The problem with software development by an independent contractor is that many courts found it difficult to place software into one of these categories. Therefore, those courts concluded that software can never be developed by independent contractors on a “work-for-hire” basis. The business had to obtain a proper assignment in order to hold the copyright in the software.

In recent developments, courts have expanded the scope of the “work-for-hire” doctrine to include the independent contractors of the technology field, software developers. This trend towards judicial acceptance of the “work-for-hire” doctrine for independent contractors demonstrates that judges have begun to understand the creation process and function of source code within software.

For instance, in IXL, Inc. v. AdOutlet.Com, Inc., the United States District Court for the Northern District of Illinois found that source code of the hiring business’ website qualified as a contribution to a collective work under the “work-for-hire” doctrine. The source code for each section of website constituted a separate, independent work and thus, the independent contractor contributed to the whole collective work. In Stanacard, LLC v. Rubard, LLC, the United States District Court for the Southern District of New York held that the company’s new software system qualified as a compilation under the doctrine because different computer program components were created and combined in order to form the whole copyrightable work.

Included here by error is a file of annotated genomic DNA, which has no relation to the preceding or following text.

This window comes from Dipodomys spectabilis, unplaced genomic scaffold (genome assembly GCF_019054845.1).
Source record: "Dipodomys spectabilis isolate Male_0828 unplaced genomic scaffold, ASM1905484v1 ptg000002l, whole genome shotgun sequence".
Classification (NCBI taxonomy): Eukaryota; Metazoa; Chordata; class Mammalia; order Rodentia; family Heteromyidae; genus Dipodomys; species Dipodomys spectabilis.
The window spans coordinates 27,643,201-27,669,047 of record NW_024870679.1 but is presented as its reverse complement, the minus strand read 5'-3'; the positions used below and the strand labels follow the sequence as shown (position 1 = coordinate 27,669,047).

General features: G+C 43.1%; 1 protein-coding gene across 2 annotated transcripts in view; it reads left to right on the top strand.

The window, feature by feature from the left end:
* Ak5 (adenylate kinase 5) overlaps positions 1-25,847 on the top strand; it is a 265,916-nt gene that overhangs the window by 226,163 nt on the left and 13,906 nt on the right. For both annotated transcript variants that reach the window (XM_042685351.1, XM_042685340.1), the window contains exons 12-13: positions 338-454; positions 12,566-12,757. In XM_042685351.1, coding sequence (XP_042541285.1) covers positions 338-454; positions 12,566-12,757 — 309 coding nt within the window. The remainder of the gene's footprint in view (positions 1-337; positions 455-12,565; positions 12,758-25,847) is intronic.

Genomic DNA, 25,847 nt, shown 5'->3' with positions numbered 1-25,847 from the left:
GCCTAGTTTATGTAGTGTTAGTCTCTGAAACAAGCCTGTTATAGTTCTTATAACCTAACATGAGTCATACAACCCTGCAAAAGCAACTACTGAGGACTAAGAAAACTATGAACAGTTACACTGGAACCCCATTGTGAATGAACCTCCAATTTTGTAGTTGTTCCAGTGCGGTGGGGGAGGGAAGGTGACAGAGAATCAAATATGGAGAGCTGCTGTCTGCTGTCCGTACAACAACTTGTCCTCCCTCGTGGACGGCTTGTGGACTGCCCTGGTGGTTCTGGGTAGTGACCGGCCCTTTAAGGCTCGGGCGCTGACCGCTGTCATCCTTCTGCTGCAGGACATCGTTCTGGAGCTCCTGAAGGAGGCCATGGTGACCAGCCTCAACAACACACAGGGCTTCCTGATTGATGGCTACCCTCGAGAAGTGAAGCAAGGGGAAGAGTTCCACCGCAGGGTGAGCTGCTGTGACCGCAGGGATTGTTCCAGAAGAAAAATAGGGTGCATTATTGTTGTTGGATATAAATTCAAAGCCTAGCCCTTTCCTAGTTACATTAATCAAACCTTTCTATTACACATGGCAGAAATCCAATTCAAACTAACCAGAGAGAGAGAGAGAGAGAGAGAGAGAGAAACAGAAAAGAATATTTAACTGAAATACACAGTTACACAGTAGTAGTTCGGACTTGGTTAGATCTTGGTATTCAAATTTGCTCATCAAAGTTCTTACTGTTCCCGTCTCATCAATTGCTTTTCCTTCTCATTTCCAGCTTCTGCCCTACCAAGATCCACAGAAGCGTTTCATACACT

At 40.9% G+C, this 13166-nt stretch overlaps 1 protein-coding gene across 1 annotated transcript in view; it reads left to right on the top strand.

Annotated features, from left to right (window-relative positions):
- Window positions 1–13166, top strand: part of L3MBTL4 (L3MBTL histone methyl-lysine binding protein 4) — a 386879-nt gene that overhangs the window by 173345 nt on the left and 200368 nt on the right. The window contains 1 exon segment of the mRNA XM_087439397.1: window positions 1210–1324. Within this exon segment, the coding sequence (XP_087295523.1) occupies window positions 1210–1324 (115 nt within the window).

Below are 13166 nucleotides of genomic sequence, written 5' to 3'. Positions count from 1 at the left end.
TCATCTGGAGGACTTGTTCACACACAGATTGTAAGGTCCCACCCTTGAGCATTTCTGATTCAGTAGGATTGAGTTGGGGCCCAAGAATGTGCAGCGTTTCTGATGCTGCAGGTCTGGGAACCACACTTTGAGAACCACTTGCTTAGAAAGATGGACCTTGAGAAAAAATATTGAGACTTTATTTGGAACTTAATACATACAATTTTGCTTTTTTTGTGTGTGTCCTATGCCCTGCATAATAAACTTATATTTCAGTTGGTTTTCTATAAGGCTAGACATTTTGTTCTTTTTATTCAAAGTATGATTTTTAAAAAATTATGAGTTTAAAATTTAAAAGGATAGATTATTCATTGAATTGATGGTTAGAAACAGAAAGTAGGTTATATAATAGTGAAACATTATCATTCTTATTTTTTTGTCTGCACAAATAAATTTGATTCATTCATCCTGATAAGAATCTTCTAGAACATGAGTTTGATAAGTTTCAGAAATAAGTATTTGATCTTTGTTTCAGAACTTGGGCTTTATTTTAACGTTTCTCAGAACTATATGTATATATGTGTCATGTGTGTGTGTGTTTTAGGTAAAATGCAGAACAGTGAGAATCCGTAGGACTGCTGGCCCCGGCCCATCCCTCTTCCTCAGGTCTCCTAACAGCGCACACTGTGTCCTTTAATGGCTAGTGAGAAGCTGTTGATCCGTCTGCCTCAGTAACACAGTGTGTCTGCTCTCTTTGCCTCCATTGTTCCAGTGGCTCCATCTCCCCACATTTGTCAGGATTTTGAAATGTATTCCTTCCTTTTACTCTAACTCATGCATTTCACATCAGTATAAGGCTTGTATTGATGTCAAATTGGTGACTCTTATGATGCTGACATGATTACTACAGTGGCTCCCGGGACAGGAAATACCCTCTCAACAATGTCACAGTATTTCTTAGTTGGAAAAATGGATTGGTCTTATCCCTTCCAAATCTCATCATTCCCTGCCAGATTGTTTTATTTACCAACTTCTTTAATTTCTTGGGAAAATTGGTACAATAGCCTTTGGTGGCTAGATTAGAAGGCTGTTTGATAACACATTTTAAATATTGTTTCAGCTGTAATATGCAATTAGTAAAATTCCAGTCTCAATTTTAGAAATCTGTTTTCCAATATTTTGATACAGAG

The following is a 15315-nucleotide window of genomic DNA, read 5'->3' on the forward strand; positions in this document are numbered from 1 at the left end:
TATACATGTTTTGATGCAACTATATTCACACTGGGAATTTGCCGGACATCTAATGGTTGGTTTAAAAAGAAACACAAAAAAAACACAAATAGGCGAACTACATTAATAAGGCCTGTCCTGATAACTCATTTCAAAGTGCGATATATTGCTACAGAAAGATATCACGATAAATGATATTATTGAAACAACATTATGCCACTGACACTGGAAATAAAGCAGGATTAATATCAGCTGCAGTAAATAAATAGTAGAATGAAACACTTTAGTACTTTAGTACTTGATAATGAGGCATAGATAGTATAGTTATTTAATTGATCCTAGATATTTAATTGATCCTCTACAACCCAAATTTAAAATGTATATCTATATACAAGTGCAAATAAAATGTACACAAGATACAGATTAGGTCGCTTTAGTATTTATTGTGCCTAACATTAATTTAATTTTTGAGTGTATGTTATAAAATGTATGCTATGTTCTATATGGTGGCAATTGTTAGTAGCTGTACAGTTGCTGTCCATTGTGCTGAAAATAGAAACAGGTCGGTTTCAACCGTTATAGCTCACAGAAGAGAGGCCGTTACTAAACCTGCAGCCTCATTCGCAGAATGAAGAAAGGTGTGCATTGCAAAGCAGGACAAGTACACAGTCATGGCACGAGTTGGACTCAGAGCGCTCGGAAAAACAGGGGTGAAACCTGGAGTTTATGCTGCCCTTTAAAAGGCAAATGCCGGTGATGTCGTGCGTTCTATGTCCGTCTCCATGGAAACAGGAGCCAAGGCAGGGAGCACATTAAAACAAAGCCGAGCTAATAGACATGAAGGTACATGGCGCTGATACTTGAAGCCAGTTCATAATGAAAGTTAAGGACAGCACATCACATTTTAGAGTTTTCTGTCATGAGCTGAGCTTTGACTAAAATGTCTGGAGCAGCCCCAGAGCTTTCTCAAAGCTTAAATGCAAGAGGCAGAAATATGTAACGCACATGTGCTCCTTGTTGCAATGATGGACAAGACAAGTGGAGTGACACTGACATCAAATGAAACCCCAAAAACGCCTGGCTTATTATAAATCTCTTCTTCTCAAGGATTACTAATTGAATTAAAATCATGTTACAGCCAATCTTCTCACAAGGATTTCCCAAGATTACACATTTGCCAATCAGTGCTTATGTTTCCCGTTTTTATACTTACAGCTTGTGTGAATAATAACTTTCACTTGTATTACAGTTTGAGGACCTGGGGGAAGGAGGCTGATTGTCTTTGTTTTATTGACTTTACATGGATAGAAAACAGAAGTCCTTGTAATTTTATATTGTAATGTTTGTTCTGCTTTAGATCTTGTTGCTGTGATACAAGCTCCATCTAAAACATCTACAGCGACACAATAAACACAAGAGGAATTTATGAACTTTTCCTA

Steps to Protect Ownership of Software

The following are some ways a business can protect its ownership of software developed by employees or independent contractors:

  1. Employers should include the “work-for-hire” language within their contracts for employees as well as independent contractors.

  2. Contracts with software developers should always include transfer language where the developers agree to transfer all rights and ownership he or she owns with any copyrightable work created in the course of their employment relationship.

  3. Source code can also be protected by trade secret law but the hiring company must demonstrate that the software is not generally known to the public, confers some sort of economic benefit to the owner, and is maintained by reasonable efforts of security.

  4. Contracts with employees and independent contractors should contain confidentiality clauses that specifically identify the software in its definition of confidential information.

  5. Where appropriate, a non-compete clause can restrain the use of the software for anyone other than the business. One caveat with non-competes. They must be carefully drafted to be reasonable in terms of scope and duration to be enforceable.


A business can put itself ahead of competitors with custom software or add-ons. With the proper protections in place, that business can also assure that the ownership of the custom software remains with the business and does not follow the Craigslist software developer out the door.